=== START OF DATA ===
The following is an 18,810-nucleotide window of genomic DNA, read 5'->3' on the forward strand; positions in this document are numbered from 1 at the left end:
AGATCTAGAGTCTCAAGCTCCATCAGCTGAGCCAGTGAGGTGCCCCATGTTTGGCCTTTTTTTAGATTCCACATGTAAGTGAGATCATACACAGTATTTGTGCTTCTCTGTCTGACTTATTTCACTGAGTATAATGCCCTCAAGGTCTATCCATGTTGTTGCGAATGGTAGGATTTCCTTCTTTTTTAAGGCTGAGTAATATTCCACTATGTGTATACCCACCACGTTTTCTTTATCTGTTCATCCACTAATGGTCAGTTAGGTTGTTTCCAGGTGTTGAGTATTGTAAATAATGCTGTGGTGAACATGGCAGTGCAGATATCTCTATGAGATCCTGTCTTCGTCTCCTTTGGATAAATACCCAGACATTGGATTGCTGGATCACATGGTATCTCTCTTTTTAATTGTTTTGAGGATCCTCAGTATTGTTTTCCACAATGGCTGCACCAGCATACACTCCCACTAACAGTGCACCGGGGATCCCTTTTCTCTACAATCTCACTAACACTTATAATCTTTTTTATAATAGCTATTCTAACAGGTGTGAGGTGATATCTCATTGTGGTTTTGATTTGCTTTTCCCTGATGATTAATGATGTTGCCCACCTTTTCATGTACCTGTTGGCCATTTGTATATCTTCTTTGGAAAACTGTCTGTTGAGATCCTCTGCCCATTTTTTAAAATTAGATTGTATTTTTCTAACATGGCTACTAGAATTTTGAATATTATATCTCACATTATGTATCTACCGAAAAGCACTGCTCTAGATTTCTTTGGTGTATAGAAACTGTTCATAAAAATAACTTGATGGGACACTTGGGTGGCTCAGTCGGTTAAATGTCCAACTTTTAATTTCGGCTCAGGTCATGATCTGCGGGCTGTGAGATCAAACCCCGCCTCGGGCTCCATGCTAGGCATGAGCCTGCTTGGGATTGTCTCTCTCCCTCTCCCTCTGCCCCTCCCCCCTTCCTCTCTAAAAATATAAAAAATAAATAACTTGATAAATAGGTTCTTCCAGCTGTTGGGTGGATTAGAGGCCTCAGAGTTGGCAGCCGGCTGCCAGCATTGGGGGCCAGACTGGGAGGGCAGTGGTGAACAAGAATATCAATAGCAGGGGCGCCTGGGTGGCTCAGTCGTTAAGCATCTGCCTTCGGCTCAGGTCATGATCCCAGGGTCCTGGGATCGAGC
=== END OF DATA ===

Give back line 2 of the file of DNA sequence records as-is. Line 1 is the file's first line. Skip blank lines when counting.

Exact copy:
AGATCTAGAGTCTCAAGCTCCATCAGCTGAGCCAGTGAGGTGCCCCATGTTTGGCCTTTTTTTAGATTCCACATGTAAGTGAGATCATACACAGTATTTGTGCTTCTCTGTCTGACTTATTTCACTGAGTATAATGCCCTCAAGGTCTATCCATGTTGTTGCGAATGGTAGGATTTCCTTCTTTTTTAAGGCTGAGTAATATTCCACTATGTGTATACCCACCACGTTTTCTTTATCTGTTCATCCACTAATGGTCAGTTAGGTTGTTTCCAGGTGTTGAGTATTGTAAATAATGCTGTGGTGAACATGGCAGTGCAGATATCTCTATGAGATCCTGTCTTCGTCTCCTTTGGATAAATACCCAGACATTGGATTGCTGGATCACATGGTATCTCTCTTTTTAATTGTTTTGAGGATCCTCAGTATTGTTTTCCACAATGGCTGCACCAGCATACACTCCCACTAACAGTGCACCGGGGATCCCTTTTCTCTACAATCTCACTAACACTTATAATCTTTTTTATAATAGCTATTCTAACAGGTGTGAGGTGATATCTCATTGTGGTTTTGATTTGCTTTTCCCTGATGATTAATGATGTTGCCCACCTTTTCATGTACCTGTTGGCCATTTGTATATCTTCTTTGGAAAACTGTCTGTTGAGATCCTCTGCCCATTTTTTAAAATTAGATTGTATTTTTCTAACATGGCTACTAGAATTTTGAATATTATATCTCACATTATGTATCTACCGAAAAGCACTGCTCTAGATTTCTTTGGTGTATAGAAACTGTTCATAAAAATAACTTGATGGGACACTTGGGTGGCTCAGTCGGTTAAATGTCCAACTTTTAATTTCGGCTCAGGTCATGATCTGCGGGCTGTGAGATCAAACCCCGCCTCGGGCTCCATGCTAGGCATGAGCCTGCTTGGGATTGTCTCTCTCCCTCTCCCTCTGCCCCTCCCCCCTTCCTCTCTAAAAATATAAAAAATAAATAACTTGATAAATAGGTTCTTCCAGCTGTTGGGTGGATTAGAGGCCTCAGAGTTGGCAGCCGGCTGCCAGCATTGGGGGCCAGACTGGGAGGGCAGTGGTGAACAAGAATATCAATAGCAGGGGCGCCTGGGTGGCTCAGTCGTTAAGCATCTGCCTTCGGCTCAGGTCATGATCCCAGGGTCCTGGGATCGAGC